What does Matthew 25:39 mean?
ESV: And when did we see you sick or in prison and visit you?’
NIV: When did we see you sick or in prison and go to visit you?'
NASB: And when did we see You sick, or in prison, and come to You?’
CSB: When did we see you sick, or in prison, and visit you? '
NLT: When did we ever see you sick or in prison and visit you?’
KJV: Or when saw we thee sick, or in prison, and came unto thee?
NKJV: Or when did we see You sick, or in prison, and come to You?’
Verse Commentary:
At some point in the end times (Matthew 24:3), Jesus divides a large group of people into two groups. He welcomed the first group into His kingdom, saying they had cared for Him when He was most in need (Matthew 25:35–36). These people are connected to God's predestination (Matthew 24:34), a theme associated with those who come to saving faith in Christ (Ephesians 4:1; Matthew 24:22; Mark 13:27; Romans 11:7; Titus 1:1). This contrast is especially clear when Jesus turns to condemn the other group (Matthew 25:41).

This group described as righteous (Matthew 25:37) has no memory of ever helping Jesus, Himself, in person. Given that this judgment occurs in the end of days, most or all the people present will never have seen Jesus in the flesh until this very moment. So, they are responding to His approval by repeating it in the form of a question. When, and how, did they serve to meet the needs of Christ?

The King gives them a powerful and profound answer in the following verse. Those who love other believers (1 John 3:11) and serve them (John 13:31–35) prove by their actions that they are true followers of Christ (John 14:15). When God's people care for each other (Matthew 10:40–42), it is as if they are caring for Jesus, Himself (Matthew 25:40).
Verse Context:
Matthew 25:31–46 describes Jesus' epic judgment, to take place when He returns as King with His angels and takes His place on the throne. He will divide those judged into two groups: "sheep" and "goats." The sheep will be welcomed and praised for serving those in need. The goats will be sent away from Jesus to eternal fire and condemned for not serving those in need. This comes at the end of the Olivet Discourse, which began when disciples asked Jesus about the end days (Matthew 24:3). This passage is notoriously difficult to interpret, making it especially important to handle with caution. Though it is referred to as a "parable," thanks to the use of shepherding terms, the situation it describes seems to be very real.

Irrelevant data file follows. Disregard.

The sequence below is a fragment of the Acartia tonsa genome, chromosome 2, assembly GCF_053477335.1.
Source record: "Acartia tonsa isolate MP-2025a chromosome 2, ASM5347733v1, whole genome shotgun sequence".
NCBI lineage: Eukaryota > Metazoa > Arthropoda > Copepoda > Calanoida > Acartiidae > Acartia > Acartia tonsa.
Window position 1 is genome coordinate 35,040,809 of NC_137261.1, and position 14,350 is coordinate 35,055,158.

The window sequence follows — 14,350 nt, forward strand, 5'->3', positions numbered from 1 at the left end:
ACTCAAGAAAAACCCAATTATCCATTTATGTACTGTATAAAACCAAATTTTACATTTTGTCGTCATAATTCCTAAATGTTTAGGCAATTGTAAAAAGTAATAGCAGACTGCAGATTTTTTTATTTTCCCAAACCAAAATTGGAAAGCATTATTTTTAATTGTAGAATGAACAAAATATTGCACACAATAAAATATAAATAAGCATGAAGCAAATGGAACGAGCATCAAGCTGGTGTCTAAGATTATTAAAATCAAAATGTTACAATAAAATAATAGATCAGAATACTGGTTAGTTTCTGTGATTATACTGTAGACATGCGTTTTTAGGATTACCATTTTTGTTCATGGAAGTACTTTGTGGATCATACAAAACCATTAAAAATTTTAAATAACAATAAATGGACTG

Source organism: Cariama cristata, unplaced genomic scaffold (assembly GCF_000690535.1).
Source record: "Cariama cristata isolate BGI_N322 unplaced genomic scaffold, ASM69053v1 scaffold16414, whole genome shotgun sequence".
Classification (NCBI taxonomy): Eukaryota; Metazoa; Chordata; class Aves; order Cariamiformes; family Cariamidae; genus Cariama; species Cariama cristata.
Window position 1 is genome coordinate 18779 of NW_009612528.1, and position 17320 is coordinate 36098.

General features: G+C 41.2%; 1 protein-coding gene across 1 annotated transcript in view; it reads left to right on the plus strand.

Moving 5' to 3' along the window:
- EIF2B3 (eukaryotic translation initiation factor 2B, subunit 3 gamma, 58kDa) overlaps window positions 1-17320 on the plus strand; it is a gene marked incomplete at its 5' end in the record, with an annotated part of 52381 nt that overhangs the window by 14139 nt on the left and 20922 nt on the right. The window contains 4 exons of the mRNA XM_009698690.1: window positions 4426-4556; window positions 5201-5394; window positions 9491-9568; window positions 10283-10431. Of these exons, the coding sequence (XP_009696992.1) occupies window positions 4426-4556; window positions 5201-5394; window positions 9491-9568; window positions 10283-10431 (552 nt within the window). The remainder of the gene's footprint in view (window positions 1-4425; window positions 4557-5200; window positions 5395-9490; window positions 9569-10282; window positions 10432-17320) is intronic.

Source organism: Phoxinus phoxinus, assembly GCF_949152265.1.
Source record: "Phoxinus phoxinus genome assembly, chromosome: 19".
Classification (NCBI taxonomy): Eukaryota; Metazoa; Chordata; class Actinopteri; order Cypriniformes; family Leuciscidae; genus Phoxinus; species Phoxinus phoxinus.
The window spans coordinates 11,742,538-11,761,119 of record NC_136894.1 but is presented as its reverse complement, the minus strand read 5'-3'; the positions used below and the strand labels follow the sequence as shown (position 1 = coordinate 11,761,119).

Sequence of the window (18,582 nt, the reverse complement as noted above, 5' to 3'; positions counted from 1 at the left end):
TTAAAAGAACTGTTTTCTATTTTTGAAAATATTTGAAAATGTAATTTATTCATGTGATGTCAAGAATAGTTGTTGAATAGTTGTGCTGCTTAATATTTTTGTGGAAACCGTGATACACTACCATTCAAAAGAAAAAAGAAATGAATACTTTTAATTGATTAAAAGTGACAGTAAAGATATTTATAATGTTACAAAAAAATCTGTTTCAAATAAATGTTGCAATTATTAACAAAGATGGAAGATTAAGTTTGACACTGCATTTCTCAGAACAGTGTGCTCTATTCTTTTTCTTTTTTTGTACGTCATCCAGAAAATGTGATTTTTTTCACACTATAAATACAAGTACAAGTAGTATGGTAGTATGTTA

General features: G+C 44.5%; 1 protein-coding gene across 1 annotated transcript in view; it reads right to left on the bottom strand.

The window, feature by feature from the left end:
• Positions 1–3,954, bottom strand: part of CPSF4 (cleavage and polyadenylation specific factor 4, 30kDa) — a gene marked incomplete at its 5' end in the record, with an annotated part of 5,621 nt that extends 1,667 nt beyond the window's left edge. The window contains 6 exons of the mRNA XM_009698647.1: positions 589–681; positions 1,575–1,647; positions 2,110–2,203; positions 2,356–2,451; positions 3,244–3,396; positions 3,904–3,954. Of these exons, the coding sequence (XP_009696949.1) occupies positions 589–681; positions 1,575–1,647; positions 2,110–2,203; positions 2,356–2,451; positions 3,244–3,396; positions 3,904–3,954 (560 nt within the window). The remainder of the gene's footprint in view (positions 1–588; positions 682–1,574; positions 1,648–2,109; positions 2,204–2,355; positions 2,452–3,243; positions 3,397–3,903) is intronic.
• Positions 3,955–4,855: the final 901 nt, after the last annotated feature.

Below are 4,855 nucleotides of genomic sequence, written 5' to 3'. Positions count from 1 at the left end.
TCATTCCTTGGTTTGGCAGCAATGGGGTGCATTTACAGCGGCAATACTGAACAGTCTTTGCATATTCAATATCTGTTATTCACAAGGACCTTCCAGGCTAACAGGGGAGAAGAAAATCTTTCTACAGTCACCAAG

Chapter Summary:
Jesus uses two additional parables to illustrate a state of constant readiness for His return after He has gone. His followers should be working for Him while they wait. They must not be like the foolish young women who missed a wedding feast because they forgot oil for their lamps. They must be like the servants who doubled their harsh master's investments while He was away. Jesus concludes with a third descriptive passage, showing how He will judge between the righteous and evil when He returns as King.
Chapter Context:
Matthew 25 concludes the "Olivet Discourse:" Jesus' teaching to the disciples about future things as they sit on the Mount of Olives. This follows His dire predictions about the Temple and Jerusalem in chapter 24. He gives two more parables to emphasize that they must be prepared for His return. Finally, Jesus describes the moment of His return, after a time of tribulation, when He will judge all who live on earth at the beginning of His kingdom. This leads into Matthew's account of Jesus' Last Supper, betrayal, and arrest in chapter 26.
Book Summary:
The Gospel of Matthew clearly shows the influence of its writer's background, and his effort to reach a specific audience. Matthew was one of Jesus' twelve disciples, a Jewish man, and a former tax collector. This profession would have required literacy, and Matthew may have transcribed some of Jesus' words as they were spoken. This book is filled with references to the Old Testament, demonstrating to Israel that Jesus is the Promised One. Matthew also includes many references to coins, likely due to his former profession. Matthew records extensive accounts of Jesus' teaching, more than the other three Gospels.
Accessed 5/28/2024 12:22:31 AM
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